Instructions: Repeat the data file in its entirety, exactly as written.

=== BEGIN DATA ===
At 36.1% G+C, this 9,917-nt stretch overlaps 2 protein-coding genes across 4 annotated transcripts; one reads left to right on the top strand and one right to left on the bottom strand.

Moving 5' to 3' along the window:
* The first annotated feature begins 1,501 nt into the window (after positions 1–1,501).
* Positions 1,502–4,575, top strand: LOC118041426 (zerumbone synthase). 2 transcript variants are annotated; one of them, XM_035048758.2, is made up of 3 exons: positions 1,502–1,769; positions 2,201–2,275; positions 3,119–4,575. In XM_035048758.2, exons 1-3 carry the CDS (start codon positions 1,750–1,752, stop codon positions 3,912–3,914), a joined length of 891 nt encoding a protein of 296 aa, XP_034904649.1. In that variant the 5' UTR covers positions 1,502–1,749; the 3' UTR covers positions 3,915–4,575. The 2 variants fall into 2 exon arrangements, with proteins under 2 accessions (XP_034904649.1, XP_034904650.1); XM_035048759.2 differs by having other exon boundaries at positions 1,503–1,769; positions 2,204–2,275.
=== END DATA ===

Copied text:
At 36.1% G+C, this 9,917-nt stretch overlaps 2 protein-coding genes across 4 annotated transcripts; one reads left to right on the top strand and one right to left on the bottom strand.

Moving 5' to 3' along the window:
* The first annotated feature begins 1,501 nt into the window (after positions 1–1,501).
* Positions 1,502–4,575, top strand: LOC118041426 (zerumbone synthase). 2 transcript variants are annotated; one of them, XM_035048758.2, is made up of 3 exons: positions 1,502–1,769; positions 2,201–2,275; positions 3,119–4,575. In XM_035048758.2, exons 1-3 carry the CDS (start codon positions 1,750–1,752, stop codon positions 3,912–3,914), a joined length of 891 nt encoding a protein of 296 aa, XP_034904649.1. In that variant the 5' UTR covers positions 1,502–1,749; the 3' UTR covers positions 3,915–4,575. The 2 variants fall into 2 exon arrangements, with proteins under 2 accessions (XP_034904649.1, XP_034904650.1); XM_035048759.2 differs by having other exon boundaries at positions 1,503–1,769; positions 2,204–2,275.